2014/11/26

blog

Audio Editing for Dance

[This is adapted from an article that was originally published in Dance Manitoba‘s Dec 2011 edition of Footlights]

They say in filmmaking that you can have a bad picture, but you can’t have bad sound. Our ears influence us more than we think. Even a flashy high budget movie cursed with a poor soundtrack will seem amateur, regardless of picture quality. 

The same thing is true of dance performances. Having worked at the Manitoba Provincial Dance Festival for about ten years, I have heard the gamut of possible sound problems. Every time the audio skips or there is some strange hiss in the background, I am taken out of the performance. I wish to present in this article a few basic principles that should help dance professionals and enthusiasts create the best possible sound for their performances.

Audio editing can be done on any home computer nowadays. Free and affordable software is available to download on the Internet, and there are tutorials and forums galore to help you with all of your concerns. I recommend Reaper, because it’s free and relatively simple to use. 

STEP 1: Find and maintain a high quality file. It is best to use source audio off of a store-bought CD. If this is impossible, purchase the highest quality file you can off the Internet. Never go below 192 kbps (kilobytes per second) unless you have to. I generally scour half a dozen possible sources before settling on one version.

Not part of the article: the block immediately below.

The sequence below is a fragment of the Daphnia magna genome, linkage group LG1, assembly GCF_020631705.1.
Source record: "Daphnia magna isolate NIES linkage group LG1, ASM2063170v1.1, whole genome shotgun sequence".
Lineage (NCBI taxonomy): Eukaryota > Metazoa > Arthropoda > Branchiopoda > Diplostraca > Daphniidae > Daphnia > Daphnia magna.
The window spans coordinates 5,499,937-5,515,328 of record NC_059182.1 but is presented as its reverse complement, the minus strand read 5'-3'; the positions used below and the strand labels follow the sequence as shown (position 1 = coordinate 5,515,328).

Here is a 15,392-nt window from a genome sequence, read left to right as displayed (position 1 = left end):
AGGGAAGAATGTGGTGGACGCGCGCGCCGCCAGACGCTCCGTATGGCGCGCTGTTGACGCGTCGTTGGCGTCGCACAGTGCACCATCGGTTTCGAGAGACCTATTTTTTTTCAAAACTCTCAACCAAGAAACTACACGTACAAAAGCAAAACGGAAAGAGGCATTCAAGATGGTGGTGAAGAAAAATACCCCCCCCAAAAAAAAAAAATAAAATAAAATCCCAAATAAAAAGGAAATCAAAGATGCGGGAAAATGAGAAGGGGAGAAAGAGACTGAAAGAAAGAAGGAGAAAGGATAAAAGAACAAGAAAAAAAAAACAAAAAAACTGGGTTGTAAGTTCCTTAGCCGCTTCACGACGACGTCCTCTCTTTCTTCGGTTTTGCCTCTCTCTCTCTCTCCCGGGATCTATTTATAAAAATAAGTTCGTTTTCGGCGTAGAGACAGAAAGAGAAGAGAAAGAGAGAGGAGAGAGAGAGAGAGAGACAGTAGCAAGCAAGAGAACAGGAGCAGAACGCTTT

STEP 2: Make your cuts. Whether a fade or a hard cut, there is a smooth way to transition from one part of a song to another, or to tie everything up. I notice a lot of edits that don’t perfectly keep to the meter of the music. Not only is this difficult for the dancer to deal with, but it’s also jarring for the audience. When using a visual waveform editor, it is possible to investigate each peak and trough to measure where a musical phrase ends. You can use a crossfade over the clip for a seamless effect.

STEP 3: Next, it is important to maintain this high level of audio information at all stages of the process. Export (or “render”) out AIFF or WAV and burn that file to CD. Save and back up your project file and source materials. Never reimport a burned disc if you can avoid it – the compression and re-compression of an audio file causes gradual degradation and distortion.

So far, I have presented a few basic rules that should help with your audio woes. There is still much work to be done before everyone in the dance world is on the same page with regards to audio quality. If you are still struggling to find a system that works for you, I encourage you to contact every tech-savvy person you know. And remember, Google is your friend! Or you can just hire me. 😉

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Kayla Jeanson, a dancer and video producer, has been digitally editing music in Winnipeg for many years. She has taught courses audio editing at Video Pool Media Arts Centre and The Dance College of Manitoba.